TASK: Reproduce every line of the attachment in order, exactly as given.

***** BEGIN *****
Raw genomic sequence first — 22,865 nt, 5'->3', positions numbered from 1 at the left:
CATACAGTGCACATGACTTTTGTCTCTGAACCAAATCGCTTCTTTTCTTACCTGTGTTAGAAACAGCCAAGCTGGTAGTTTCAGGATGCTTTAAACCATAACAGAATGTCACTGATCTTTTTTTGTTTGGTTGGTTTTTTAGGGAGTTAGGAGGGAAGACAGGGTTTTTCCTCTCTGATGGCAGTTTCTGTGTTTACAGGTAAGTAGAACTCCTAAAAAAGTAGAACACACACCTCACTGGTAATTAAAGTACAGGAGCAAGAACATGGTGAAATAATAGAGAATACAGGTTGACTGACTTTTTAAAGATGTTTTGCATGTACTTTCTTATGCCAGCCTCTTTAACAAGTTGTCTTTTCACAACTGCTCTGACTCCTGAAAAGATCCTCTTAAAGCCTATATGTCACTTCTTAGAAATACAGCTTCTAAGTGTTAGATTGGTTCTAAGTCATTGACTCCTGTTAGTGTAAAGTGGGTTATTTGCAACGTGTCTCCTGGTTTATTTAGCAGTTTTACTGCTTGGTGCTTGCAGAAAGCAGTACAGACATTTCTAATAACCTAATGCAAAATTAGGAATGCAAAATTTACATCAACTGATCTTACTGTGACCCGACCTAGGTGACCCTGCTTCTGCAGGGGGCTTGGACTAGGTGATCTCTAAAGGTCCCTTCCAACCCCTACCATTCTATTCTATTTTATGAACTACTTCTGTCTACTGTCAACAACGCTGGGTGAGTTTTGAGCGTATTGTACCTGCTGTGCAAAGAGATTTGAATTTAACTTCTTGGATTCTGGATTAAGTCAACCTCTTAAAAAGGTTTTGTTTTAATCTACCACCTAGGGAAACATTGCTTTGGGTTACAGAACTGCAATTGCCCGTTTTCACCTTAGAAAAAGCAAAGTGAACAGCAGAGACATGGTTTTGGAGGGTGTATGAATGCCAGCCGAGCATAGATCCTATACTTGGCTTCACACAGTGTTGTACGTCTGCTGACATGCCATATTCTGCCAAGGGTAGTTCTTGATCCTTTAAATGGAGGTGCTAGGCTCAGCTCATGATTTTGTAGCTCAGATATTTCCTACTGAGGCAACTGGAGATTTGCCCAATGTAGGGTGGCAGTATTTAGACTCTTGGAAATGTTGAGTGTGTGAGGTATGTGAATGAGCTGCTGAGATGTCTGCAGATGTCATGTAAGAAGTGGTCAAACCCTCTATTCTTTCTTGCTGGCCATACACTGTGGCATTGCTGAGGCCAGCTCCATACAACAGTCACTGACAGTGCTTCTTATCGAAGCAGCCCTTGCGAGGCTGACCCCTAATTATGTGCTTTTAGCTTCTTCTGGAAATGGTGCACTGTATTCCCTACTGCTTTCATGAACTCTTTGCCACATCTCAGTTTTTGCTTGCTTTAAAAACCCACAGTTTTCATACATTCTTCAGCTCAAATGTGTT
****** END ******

Raw genomic sequence first — 22,865 nt, 5'->3', positions numbered from 1 at the left:
CATACAGTGCACATGACTTTTGTCTCTGAACCAAATCGCTTCTTTTCTTACCTGTGTTAGAAACAGCCAAGCTGGTAGTTTCAGGATGCTTTAAACCATAACAGAATGTCACTGATCTTTTTTTGTTTGGTTGGTTTTTTAGGGAGTTAGGAGGGAAGACAGGGTTTTTCCTCTCTGATGGCAGTTTCTGTGTTTACAGGTAAGTAGAACTCCTAAAAAAGTAGAACACACACCTCACTGGTAATTAAAGTACAGGAGCAAGAACATGGTGAAATAATAGAGAATACAGGTTGACTGACTTTTTAAAGATGTTTTGCATGTACTTTCTTATGCCAGCCTCTTTAACAAGTTGTCTTTTCACAACTGCTCTGACTCCTGAAAAGATCCTCTTAAAGCCTATATGTCACTTCTTAGAAATACAGCTTCTAAGTGTTAGATTGGTTCTAAGTCATTGACTCCTGTTAGTGTAAAGTGGGTTATTTGCAACGTGTCTCCTGGTTTATTTAGCAGTTTTACTGCTTGGTGCTTGCAGAAAGCAGTACAGACATTTCTAATAACCTAATGCAAAATTAGGAATGCAAAATTTACATCAACTGATCTTACTGTGACCCGACCTAGGTGACCCTGCTTCTGCAGGGGGCTTGGACTAGGTGATCTCTAAAGGTCCCTTCCAACCCCTACCATTCTATTCTATTTTATGAACTACTTCTGTCTACTGTCAACAACGCTGGGTGAGTTTTGAGCGTATTGTACCTGCTGTGCAAAGAGATTTGAATTTAACTTCTTGGATTCTGGATTAAGTCAACCTCTTAAAAAGGTTTTGTTTTAATCTACCACCTAGGGAAACATTGCTTTGGGTTACAGAACTGCAATTGCCCGTTTTCACCTTAGAAAAAGCAAAGTGAACAGCAGAGACATGGTTTTGGAGGGTGTATGAATGCCAGCCGAGCATAGATCCTATACTTGGCTTCACACAGTGTTGTACGTCTGCTGACATGCCATATTCTGCCAAGGGTAGTTCTTGATCCTTTAAATGGAGGTGCTAGGCTCAGCTCATGATTTTGTAGCTCAGATATTTCCTACTGAGGCAACTGGAGATTTGCCCAATGTAGGGTGGCAGTATTTAGACTCTTGGAAATGTTGAGTGTGTGAGGTATGTGAATGAGCTGCTGAGATGTCTGCAGATGTCATGTAAGAAGTGGTCAAACCCTCTATTCTTTCTTGCTGGCCATACACTGTGGCATTGCTGAGGCCAGCTCCATACAACAGTCACTGACAGTGCTTCTTATCGAAGCAGCCCTTGCGAGGCTGACCCCTAATTATGTGCTTTTAGCTTCTTCTGGAAATGGTGCACTGTATTCCCTACTGCTTTCATGAACTCTTTGCCACATCTCAGTTTTTGCTTGCTTTAAAAACCCACAGTTTTCATACATTCTTCAGCTCAAATGTGTT